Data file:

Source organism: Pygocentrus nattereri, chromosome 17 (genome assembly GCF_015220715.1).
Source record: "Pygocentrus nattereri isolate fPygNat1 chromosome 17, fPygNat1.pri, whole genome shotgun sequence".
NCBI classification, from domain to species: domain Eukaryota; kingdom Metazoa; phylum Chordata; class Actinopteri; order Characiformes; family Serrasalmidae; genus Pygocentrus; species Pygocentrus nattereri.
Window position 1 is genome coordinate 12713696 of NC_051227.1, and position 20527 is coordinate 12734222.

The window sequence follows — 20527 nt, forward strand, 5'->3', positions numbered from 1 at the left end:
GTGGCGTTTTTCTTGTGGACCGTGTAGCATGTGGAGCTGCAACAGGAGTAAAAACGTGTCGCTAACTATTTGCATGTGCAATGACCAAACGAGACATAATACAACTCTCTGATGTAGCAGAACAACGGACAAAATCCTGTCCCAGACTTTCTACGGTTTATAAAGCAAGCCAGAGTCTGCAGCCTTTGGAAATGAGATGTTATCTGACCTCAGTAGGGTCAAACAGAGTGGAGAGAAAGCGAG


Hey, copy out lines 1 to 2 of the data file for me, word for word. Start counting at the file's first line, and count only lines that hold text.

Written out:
Source organism: Pygocentrus nattereri, chromosome 17 (genome assembly GCF_015220715.1).
Source record: "Pygocentrus nattereri isolate fPygNat1 chromosome 17, fPygNat1.pri, whole genome shotgun sequence".